Wednesday, March 16th at 15:50
We weave our way through the Gängeviertel and enter the Fabrique from the south via a long sloping ramp: A giant mural to our left, mid-sized trees to our right. Passing through the wide door, we are confronted by a large print of a vertically exploded model of the cultural centre. It is on the wall of the alcove reaching up all the way to the top floor. Looking at the print from the top down we see that there are six floors, numbered [4,3,2,1,0,-1] and marked north [N] and south [S]. There is a conference room[4N], a photo studio[4S], a radio station[3N,2N], a rehearsal stage for theatre[3S], a fitness and dance floor[2S], a cooperative kitchen[1N], a silkscreen and colour studio[1S], an art exhibition space[0N], an event space[0S] and a studio for advanced multimedia[-1S]. The name of each space is written in German, English, Russian, Chinese, Arabic and also illustrated with a respectively descriptive icon.
Although an elevator would clearly take us all the way up to the workshop in the conference room, because we are about 30 minutes early, we decide to use the stairs. Peeking through the half-open door of the event space, we see a number of people apparently preparing the stage for a concert. The elevator door opens behind us and a young man pushes a cart with catering trays past us into the event space. He smiles and says in passing, “It's catering for the band, sorry. There's some left upstairs if you hurry.” As we get out of his way, the door to the art space swings inward and we see a huge painting on the wall opposite the entrance. We enter the large vaulted room, which is attended by a woman busily organising the flyers and catalogues on the table to our right. She smiles at us, says "Hello," but quickly returns to what she was doing. Vinyl letters on the wall introduce us to the "no spoiler" exhibition and we spend at least 10 minutes looking at the show of monumentally important yet indescribable art. We all sign the guest-book and leave small donations in the “Spendenbox”.
As we are about to leave, she asks: “Do you want jewels in your Fabrique Passports?” As none of us know what she means, we all look quizzically at her. “Oh, here.” She pulls out little red passport sized booklets, handing one to each us. “Whenever you come to the Fabrique you can get a 'jewel' on the page for the respective project if you participate in some way. Once you have a 'jewel' from all of the projects in the Fabrique, you can turn in your passport at any event and instead of paying an entrance fee, just jump on in, get involved and become a member of the non-profit. We just ask you at first to help us cover the costs of the production for the passport and stickers, which is five euros.” Of course we all want a passport, so she lays a jewelled-sticker in a passport for each of us and we give her the money. “You have to stick it yourself,” she says, smiling to all of us at the same time. Inside of the passport there are a few pages with information about the building as well as a place for us to put our name, contact details and of course take notes.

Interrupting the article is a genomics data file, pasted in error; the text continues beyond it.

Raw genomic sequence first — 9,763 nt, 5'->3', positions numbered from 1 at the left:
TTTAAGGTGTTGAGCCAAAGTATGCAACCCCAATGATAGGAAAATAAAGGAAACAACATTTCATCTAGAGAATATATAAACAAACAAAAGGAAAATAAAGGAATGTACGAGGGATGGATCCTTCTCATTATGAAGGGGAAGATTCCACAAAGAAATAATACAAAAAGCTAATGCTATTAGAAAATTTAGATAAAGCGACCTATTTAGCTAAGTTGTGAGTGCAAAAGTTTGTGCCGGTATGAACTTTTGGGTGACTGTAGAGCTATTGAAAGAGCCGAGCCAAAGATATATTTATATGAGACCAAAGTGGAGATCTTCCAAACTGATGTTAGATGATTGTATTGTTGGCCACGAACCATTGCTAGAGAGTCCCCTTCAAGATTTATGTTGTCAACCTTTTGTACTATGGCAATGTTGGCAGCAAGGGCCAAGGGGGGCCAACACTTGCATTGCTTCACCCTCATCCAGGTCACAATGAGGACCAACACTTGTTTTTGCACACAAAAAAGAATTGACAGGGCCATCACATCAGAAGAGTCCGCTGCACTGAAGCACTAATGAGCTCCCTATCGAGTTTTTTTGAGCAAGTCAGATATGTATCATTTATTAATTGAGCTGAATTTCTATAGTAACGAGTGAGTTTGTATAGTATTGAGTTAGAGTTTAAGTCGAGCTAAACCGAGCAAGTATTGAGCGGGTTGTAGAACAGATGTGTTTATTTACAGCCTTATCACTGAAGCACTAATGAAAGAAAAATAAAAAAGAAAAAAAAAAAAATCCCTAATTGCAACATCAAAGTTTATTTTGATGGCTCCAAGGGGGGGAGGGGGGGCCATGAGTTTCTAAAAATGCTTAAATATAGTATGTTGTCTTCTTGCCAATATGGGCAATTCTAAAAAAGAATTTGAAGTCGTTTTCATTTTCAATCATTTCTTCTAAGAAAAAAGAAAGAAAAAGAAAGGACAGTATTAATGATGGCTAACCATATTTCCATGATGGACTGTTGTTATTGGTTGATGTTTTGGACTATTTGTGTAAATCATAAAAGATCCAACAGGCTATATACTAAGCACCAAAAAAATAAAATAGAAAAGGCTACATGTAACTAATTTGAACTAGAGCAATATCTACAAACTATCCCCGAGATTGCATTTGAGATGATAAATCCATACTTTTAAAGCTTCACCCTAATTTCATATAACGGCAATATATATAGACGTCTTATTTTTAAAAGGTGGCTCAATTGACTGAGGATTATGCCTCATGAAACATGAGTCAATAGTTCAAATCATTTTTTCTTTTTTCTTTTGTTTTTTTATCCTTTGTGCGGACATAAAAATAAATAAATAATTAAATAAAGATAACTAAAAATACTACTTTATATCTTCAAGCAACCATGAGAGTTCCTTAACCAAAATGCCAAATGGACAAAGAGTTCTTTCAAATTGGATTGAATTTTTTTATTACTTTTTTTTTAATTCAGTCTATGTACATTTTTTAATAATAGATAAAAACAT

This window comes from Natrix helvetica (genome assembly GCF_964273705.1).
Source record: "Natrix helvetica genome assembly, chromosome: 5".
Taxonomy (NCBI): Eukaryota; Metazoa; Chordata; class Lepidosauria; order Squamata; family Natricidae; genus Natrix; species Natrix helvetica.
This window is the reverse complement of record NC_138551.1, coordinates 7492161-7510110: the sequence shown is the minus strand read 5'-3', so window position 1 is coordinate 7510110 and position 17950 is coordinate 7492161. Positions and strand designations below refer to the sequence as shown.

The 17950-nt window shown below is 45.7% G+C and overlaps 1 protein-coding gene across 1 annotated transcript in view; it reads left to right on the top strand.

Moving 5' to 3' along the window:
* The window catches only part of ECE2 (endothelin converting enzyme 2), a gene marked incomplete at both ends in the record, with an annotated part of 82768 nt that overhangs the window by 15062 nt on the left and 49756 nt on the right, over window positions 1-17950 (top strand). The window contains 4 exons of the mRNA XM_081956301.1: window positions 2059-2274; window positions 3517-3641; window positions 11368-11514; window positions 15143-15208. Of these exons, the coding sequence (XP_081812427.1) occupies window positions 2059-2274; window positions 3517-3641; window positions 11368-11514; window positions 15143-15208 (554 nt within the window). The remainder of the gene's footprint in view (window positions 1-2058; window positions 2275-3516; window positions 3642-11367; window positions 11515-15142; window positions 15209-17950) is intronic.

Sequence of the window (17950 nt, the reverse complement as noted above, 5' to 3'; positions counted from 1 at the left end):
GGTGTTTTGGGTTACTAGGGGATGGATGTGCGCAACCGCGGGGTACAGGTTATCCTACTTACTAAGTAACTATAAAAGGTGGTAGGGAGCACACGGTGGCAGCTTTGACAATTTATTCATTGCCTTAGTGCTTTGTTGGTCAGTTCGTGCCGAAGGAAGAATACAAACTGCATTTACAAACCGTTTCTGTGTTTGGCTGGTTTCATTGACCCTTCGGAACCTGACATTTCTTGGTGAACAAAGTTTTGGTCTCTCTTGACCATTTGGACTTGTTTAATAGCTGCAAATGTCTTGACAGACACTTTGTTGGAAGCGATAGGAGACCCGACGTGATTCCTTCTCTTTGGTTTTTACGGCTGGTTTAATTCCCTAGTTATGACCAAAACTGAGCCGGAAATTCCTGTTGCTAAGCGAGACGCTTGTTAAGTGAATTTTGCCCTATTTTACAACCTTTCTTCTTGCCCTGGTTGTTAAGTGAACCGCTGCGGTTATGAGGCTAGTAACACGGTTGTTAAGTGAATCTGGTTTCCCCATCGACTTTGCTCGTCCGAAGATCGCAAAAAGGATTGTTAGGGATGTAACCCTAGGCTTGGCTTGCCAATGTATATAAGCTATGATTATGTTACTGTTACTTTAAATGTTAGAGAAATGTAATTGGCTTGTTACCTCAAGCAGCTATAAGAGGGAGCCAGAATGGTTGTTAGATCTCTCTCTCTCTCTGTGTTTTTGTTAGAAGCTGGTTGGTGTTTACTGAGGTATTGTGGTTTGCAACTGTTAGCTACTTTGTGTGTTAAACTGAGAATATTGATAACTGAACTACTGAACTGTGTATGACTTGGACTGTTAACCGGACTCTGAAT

Following the stairs up one flight, we see that the silkscreen-printed studio door is closed and a laser-printed A4 sign is taped to it: “Workshop: Silkscreen Basics 14h-18h. By registration only.” Underneath the notice is another printout of a weekly calendar, showing that the studio is generally open, except upon appointment. Across from the colour studio, the door to the kitchen is open. There is a similar weekly calendar with events like “Cooking for Mama's Boys”, “Wonderful World of Woks” and “Vegan Pies with Julia”. The lovely smell of frying onions wafts toward us. We hear the clatter of pans and scraping of spatulas, the plopping of something being dropped into water and the strumming of an acoustic guitar. We hesitantly enter the large open cooking space to find four people washing, peeling and cooking a mountain of potatoes. “Excuse me, coming through,” calls the young man from behind us – pushing the roll-cart toward an island in the centre of the room. “If you're hungry there is still some couscous and humus over there on the table.”
We look at the table, where a dreadlocked hippy is sitting on a long bench, playing an acoustic version of “Something” from somebody. “Plates and silverware are over there,” says the young man, motioning with his head to an overflowing shelf full of plates, bowls and mugs, “and you are welcome to leave a donation in the jar on the table, but at any rate please bring your dirty dishes to the washing station.” After putting our new passports down onto the table, we help ourselves to some couscous as “Something” is strummed to the end. The hippie looks up, smiles a toothy grin and asks: “Sorry, I ate all the humus. Got a request?” We all shake our heads, mouths full of warm couscous with raisins and soy cream. He shrugs and begins to play something he probably composed himself.